Doesn’t know February
Only sun warmed earth.
Doesn’t know February
Only sun warmed earth.
Sweet memories of summer
Here in real life time.
Yesterday evening, when I got home after a full day of meetings, errands and lunch with a friend in Concord, I saw a star of morning glory blossoms at the top of the teepee we made for the vines to climb. I thought of getting up this morning and taking a photograph of the flowers, and basing a blog post on rejoicing in whatever is still putting out blossoms this far into the diminishing light of fall. But I woke up to dark skies, rain, fog tucked in behind the trees on the horizon, and little reason to go any further out the door than the porch.
Last night I picked up Cutting for Stone and started a new chapter. It’s a big book with a big story, and this chapter picked up a new point of view, with more back story from this character. I put the book down and closed my eyes and thought for a few minutes. Do I really want to keep working on the novel I started? The attention I’ve given to novel structures as I’ve read over the past several months is giving me more confidence I could. The stacks and stacks of short story drafts I repacked when David and I unloaded the storage pod in the driveway, transferring boxes to the barn shelves, were a reminder, from 30 years ago, that I once wrote fiction prolifically.
Or do I want to work on The Island Journal? Whenever I open the file on my computer and look at it I get encouraged by its story and language. And I already know I have lots of work to do to get ready for The Truth About Death to be published in April. But maybe I just want to order hiking socks online today, then start organizing the room David was using as his studio to be our bedroom again.
Right now, the rain just picked up, there are shots echoing from some nearby pond where a hunter is hoping to get a duck, and I won’t be going out to take any morning glory photos any time soon.
There are ten people on the porch this morning. David is reviewing the hike up Mt. Isolation, and Anne is here to help convince him it’s doable, fun and scenic. At 13.3 miles, David isn’t convinced it’s a hike he wants to do with the limited hiking conditioning we’ve had this year, though hike convincing isn’t why Anne came over — she’d never met Marianna and is here to see her, as well as Emilio, the attraction for Alison and John to be here. Or a Sunday morning hanging on the porch is attractive in itself. David’s brother Doug is here. With a meeting in Boston later this week, a couple of days visiting in NH made sense, and I’m glad to have him here when it’s warm and there’s power. His last visit was during a major ice storm and resulting power outage, and we spent the night at the house feeding the old wood stove to keep the pipes from freezing. It was dark, dirty and cold, and we had to get water out of the half-frozen stream in a five gallon bucket to flush the toilet. Hanging on a porch full of friends and family drinking coffee is a much better way to experience this house.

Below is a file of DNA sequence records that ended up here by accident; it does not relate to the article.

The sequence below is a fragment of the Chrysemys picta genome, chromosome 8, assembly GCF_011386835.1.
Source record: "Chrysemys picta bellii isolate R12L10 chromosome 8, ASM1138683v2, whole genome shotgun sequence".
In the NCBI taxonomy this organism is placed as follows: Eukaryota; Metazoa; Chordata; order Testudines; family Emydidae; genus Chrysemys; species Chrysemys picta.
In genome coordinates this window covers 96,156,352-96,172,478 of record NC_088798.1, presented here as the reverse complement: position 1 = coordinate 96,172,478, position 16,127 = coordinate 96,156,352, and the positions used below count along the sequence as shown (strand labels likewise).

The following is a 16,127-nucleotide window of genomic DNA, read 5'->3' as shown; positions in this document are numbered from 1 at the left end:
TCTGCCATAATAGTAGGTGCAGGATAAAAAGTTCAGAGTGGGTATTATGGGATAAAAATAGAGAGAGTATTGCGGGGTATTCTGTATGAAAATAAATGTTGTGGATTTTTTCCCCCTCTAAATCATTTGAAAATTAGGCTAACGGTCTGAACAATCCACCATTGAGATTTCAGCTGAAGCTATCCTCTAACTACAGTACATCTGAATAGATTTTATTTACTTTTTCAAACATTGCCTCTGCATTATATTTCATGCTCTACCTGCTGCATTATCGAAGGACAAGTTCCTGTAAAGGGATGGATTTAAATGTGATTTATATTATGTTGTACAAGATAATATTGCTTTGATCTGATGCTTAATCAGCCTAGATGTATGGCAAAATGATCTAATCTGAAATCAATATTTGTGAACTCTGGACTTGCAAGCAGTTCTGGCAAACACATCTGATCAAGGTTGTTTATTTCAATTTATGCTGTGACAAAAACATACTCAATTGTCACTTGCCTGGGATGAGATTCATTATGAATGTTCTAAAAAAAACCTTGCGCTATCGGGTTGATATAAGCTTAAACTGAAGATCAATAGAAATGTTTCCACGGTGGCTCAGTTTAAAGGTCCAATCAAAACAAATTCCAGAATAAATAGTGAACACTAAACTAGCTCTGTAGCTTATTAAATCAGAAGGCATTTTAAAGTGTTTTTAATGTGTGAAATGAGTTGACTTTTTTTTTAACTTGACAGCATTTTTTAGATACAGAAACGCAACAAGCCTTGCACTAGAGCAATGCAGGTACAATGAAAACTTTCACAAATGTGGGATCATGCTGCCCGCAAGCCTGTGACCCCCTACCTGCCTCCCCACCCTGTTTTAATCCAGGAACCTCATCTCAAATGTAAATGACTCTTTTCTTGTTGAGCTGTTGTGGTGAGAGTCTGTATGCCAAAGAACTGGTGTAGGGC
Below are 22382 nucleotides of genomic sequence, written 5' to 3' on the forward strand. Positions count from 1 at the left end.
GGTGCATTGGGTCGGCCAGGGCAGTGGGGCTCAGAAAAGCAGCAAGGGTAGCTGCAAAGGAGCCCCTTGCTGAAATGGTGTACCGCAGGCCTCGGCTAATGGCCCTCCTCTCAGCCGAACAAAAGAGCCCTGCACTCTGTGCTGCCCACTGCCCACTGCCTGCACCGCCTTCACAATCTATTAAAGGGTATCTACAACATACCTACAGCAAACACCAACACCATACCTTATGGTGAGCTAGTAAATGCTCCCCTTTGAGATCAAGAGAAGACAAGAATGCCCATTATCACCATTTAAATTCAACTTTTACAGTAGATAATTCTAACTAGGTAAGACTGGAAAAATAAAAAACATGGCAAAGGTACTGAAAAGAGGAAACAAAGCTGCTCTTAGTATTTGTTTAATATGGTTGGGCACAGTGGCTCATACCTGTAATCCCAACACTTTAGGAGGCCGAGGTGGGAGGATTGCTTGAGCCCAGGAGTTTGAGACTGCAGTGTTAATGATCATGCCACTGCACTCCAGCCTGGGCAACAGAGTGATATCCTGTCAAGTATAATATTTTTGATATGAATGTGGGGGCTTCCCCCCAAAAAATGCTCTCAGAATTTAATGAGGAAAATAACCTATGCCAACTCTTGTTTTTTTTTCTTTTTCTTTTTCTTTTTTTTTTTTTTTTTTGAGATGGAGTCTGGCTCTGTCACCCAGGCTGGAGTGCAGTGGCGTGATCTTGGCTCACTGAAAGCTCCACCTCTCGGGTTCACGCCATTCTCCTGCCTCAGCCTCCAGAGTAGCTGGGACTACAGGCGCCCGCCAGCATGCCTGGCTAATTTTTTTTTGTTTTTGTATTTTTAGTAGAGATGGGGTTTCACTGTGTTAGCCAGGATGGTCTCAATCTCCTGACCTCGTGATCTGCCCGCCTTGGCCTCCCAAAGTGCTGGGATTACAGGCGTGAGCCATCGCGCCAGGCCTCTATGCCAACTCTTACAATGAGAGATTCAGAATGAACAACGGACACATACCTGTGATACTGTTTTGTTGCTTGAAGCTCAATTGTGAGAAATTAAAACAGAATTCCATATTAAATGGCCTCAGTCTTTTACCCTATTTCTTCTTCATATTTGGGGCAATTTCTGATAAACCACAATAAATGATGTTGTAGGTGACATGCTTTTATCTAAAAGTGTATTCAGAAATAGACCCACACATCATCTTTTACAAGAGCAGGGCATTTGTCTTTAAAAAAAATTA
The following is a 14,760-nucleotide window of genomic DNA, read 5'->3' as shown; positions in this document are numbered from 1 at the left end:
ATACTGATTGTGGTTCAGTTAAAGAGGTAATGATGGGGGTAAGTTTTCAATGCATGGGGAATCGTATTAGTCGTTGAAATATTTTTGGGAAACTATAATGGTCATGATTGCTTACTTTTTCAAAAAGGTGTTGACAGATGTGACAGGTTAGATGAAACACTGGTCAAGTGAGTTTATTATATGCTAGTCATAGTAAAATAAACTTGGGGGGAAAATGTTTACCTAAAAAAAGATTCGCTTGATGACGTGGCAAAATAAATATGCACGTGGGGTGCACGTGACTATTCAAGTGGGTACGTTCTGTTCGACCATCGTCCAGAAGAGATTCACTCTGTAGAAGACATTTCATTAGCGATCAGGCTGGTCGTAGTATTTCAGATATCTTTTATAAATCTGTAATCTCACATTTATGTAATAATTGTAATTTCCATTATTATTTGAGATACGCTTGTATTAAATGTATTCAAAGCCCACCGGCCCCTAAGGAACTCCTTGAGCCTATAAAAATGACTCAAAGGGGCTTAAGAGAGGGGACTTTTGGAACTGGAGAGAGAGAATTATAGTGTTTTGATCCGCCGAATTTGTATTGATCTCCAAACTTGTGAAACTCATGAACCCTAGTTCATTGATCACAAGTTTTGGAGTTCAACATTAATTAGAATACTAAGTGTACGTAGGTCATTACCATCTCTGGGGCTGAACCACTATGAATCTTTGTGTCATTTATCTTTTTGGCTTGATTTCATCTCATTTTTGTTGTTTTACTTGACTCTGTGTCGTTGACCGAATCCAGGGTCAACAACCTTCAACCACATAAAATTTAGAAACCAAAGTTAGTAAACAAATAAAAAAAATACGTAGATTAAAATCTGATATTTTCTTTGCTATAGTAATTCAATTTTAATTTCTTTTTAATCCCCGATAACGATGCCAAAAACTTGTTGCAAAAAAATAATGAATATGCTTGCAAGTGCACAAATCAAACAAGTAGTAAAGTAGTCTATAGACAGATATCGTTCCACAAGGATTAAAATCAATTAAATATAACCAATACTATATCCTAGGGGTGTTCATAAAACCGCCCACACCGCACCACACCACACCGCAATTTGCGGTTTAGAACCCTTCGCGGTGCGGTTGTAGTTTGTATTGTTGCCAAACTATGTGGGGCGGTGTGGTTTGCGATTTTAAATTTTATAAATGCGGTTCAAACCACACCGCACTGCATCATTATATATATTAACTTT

What makes me particularly happy is that I’ve been home long enough to keep my flower pots out on the steps and they look fabulous. Flowers + family + friends = happy me.
Deer stripping my beans
Woodchuck deleting cole crops
David and I have been home for five days now, and have actually been having fun. My sister and brother-in-law came for dinner on Friday night, we climbed Mt. Garfield yesterday (which remained in a cloud for the entire time we were on the summit, but it didn’t matter, we were off in the forest with good friends, the first date we’ve been able to keep since June) and then we came back to a dinner party with close friends, eating a wonderful array of fresh vegetables from Alison’s garden. I’ve had time to take photos of the flowers around the house, and today we’re headed to an afternoon and overnight on Squam Lake, with a friend I recently reconnected with after years of not seeing each other.
David was reviewing a document from his parents’ lawyer this morning, outlining the duties of an estate executor, and he just declared, “I am done with estate duties and am declaring myself available for a vacito.” Vacito = mini-vacation. Good idea.
There are two beds of roses in the court yard of the Hospice House in Lancaster. The roses are an island of color and reliably circular form in the blazing heat and sunlight outside. Inside the Hospice House it’s cool and lovely with tasteful art on the walls, a fountain in the hallway off the lobby and heavy wooden doors on the rooms. “It’s like a resort spa in New Mexico,” David said, and when I emailed that to Marsie she said, “It’s too bad that we finally get to go to a resort when we are about to go to the biggest resort there is. Live life now!”
True that, Marsie. See the roses, appreciate the roses, smell the roses, even if it is too hot to be outside and get to the scent.
We’re back in Lancaster. David’s father is failing, so after two days at home, we loaded up the car and headed south again. Walking into the house last night, I noticed the rose bush by the back porch door.
When we first arrived in Lancaster two weeks ago, there was only one blossom and one bud on the bush. Over the next week and a half, through managing to get David’s mother in a care facility, visiting David’s father at the hospital, picking up groceries, cleaning the house and taking loads of papers and magazines to the recycling center, going out in the morning to run or bike, going for a walk, I watched the bush put out more buds which opened into blossoms of loose pink petals that seemed to fall away by the next time I passed.
Last night and today the little bush is full of pink roses.